You know, there are not many things about politics that really chap me anymore. I feel like we have been living in an artificial boom-bust-boom-bust cycle more or less since the 1990s, both economically and intellectually. We have an election industry now, bent on convincing folks that each upcoming election is “the most important election of our lifetime.” They’ve invented fascists, Manchurian candidates, race wars, plagues. Every political season offers some fresh new hell where they are willing to break the entire world just to capture your attention for 15 minutes. I am so fucking sick of it all there are no words.
But the baby formula shortage – this is genuinely beginning to weigh on my soul.
I first noticed the baby formula problem about a month ago when we were on vacation in Georgia and North Carolina. We made several trips to local grocery stores in both states, and I saw that the baby formula was kept in literal cages behind the customer service counter.
To be honest, my first thoughts were about shoplifting. My husband I discussed how people stealing everyday items had obviously become out-of-control, but we agreed that no woman should ever be prosecuted for stealing baby formula. Lock up the folks taking crowbars to Louis Vuitton so they can hawk overpriced bags on Facebook Marketplace, I do not care. But feeding babies is off-limits. You just don’t go there.
I did not consider what was happening in the weeks that followed. But then I started to see hot-takes on Abbott Laboratories on finance sites. Once I finally appreciated the scope of the shortage, I started to feel ill.
Some time ago, I wrote a long post telling our birth story – Having a preemie will make you re-think the abortion “debate.”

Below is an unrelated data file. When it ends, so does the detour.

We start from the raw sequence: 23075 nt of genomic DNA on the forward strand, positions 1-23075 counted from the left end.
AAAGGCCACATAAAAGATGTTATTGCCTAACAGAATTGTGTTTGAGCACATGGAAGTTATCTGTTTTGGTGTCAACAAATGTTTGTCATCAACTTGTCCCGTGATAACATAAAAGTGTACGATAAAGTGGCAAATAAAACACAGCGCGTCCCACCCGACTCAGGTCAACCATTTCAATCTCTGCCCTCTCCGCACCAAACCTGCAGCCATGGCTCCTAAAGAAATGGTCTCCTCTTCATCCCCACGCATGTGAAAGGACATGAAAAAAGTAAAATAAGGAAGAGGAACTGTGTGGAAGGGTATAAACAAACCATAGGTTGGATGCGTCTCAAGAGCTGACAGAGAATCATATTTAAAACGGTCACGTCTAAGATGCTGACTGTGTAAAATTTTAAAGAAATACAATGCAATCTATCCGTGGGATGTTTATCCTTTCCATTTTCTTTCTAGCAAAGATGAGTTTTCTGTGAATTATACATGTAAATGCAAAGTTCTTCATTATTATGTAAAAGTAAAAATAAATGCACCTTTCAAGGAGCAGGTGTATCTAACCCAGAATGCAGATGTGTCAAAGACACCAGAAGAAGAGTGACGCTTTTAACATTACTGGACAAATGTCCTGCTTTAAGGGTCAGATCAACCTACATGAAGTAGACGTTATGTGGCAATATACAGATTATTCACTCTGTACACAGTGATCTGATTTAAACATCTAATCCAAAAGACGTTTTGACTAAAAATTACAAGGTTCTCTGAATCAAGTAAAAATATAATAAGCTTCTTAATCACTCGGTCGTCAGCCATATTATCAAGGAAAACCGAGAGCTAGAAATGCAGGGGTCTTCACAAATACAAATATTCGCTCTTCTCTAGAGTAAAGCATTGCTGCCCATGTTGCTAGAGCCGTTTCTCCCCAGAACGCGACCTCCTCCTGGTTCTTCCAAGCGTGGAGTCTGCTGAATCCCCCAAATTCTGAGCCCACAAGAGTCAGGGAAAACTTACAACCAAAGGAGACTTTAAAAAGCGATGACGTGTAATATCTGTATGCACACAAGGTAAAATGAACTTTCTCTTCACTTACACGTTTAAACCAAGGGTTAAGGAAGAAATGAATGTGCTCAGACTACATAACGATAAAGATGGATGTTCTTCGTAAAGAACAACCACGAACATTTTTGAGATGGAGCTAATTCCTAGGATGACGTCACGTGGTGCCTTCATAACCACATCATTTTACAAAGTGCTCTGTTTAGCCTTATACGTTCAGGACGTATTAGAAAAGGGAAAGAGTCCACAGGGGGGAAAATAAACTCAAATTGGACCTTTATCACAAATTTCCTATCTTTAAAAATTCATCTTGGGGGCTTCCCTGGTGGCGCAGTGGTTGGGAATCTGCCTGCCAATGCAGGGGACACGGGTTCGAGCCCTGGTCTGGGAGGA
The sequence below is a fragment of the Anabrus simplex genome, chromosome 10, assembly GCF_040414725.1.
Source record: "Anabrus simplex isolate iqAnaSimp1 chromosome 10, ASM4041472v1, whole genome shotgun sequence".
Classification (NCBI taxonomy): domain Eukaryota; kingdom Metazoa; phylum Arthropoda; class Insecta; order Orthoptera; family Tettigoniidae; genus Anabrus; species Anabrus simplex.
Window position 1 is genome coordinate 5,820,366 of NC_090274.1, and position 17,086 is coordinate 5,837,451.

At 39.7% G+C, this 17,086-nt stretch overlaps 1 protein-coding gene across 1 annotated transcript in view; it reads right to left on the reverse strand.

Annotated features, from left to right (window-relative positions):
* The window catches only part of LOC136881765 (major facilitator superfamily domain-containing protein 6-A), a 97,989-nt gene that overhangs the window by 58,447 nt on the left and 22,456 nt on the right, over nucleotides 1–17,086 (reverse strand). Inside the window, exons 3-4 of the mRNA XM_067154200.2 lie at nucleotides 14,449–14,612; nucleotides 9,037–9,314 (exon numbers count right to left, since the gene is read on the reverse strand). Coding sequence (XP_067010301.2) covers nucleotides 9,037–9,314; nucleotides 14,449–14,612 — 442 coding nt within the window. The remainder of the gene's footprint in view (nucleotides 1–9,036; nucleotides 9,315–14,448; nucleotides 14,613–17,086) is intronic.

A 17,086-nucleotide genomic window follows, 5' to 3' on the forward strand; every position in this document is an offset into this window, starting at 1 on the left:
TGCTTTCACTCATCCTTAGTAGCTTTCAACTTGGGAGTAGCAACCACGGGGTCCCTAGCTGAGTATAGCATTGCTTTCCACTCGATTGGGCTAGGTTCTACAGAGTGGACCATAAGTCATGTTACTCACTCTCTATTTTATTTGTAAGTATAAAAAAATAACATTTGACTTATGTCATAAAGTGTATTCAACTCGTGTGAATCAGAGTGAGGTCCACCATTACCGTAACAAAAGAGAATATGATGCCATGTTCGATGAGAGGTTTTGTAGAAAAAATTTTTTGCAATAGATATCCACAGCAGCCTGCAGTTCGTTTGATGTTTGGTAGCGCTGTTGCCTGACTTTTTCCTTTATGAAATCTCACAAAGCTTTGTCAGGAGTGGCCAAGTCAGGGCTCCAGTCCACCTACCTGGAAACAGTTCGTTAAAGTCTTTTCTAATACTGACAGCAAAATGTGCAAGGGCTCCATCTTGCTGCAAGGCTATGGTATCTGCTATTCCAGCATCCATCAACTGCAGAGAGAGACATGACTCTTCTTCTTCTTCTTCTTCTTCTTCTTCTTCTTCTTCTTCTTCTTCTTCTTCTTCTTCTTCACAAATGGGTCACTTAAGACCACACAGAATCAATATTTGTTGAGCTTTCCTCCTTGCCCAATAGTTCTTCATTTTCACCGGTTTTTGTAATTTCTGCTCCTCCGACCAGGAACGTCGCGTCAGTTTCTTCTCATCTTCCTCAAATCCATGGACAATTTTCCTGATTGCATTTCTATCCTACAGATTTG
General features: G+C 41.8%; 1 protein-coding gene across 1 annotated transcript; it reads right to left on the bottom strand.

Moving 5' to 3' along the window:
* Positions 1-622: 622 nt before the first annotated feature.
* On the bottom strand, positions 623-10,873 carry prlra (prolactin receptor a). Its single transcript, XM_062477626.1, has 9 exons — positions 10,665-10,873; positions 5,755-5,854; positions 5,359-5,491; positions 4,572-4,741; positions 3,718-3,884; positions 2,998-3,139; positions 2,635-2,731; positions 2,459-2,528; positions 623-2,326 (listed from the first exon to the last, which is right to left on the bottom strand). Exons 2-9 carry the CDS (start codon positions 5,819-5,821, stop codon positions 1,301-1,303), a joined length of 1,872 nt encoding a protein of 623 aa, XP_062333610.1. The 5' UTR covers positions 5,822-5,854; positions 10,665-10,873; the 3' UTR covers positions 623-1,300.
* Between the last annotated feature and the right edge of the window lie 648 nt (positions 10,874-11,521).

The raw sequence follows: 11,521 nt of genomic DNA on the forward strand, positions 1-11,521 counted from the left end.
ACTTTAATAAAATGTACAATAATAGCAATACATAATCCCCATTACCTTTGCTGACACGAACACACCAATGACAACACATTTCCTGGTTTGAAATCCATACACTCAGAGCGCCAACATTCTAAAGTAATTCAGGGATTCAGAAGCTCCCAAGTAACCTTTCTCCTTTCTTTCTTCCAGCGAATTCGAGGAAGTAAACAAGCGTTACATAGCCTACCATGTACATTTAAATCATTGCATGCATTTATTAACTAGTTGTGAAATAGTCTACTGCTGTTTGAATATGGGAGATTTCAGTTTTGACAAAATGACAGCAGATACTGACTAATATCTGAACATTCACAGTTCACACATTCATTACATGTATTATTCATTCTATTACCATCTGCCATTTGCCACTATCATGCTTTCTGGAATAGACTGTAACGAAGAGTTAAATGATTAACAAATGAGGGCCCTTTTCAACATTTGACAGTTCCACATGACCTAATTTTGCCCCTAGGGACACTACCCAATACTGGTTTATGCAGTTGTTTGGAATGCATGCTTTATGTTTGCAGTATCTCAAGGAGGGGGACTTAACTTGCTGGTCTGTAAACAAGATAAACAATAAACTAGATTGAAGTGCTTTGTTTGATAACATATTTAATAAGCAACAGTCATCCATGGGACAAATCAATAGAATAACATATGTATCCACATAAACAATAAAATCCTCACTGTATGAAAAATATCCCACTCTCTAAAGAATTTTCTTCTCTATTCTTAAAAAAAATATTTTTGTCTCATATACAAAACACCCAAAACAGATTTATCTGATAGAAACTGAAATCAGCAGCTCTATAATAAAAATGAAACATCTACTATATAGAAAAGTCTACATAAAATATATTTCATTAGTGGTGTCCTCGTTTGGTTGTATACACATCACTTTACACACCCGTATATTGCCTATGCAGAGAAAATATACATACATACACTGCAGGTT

I went into labor with our daughter at the beginning of my third trimester. She is perfectly healthy and a little prodigy now. Back then, however, she had myriad health issues that involved her spending most of her first year in the hospital. It is not lost on me that many parents would have terminated such a pregnancy over the inconvenience alone. You can drop everything and spend a year with a special needs child or you can rack up the billable hours to lease a Lexus that looks like any other Lexus in the suburbs. Such a personal decision!
Most folks who have not had preemies or known anyone who has had a preemie do not realize this, but our society has made enormous progress at treating and releasing preemies even when they seem ridiculously small to go anywhere. And a lot of that story is about nutrition. We can feed babies such that they grow and develop rapidly, quickly closing any gaps between preemies and babies that were carried to term. Nutrition also helps babies that have gone through extreme medical procedures heal.
One of our daughter’s medical issues was tracheoesophageal fistula, thanks to a de novo birth defect (a fluke defect with no known origin). In short, her esophagus did not connect to her stomach, which had to be cured by surgery. She could not physically swallow anything. But she would only survive the surgery after she had increased in weight sufficiently. For most of her early months, she was nourished through a feeding tube straight into her stomach.
While I could still produce breast milk (through pumping – our daughter was in an incubator after she was born), the doctors fed her breastmilk. But the stress of being in the NICU for weeks eventually put an end to that. I wish it had not, but those were the cards we were dealt. After that, it was formula.
Even after our daughter had managed to survive (very much against the odds) those early months, the surgery, and the recovery, and was released from the hospital at a small fraction of what a “normal” baby would weigh by that point in development, our daughter was still being fed through a feeding tube with formula. We went home to a mousetrap of machinery rigged to accomplish this task on a regular schedule. Along with breathing and heart monitors to alert us to episodes of apnea, which preemies are prone to. This was our first six months of parenthood.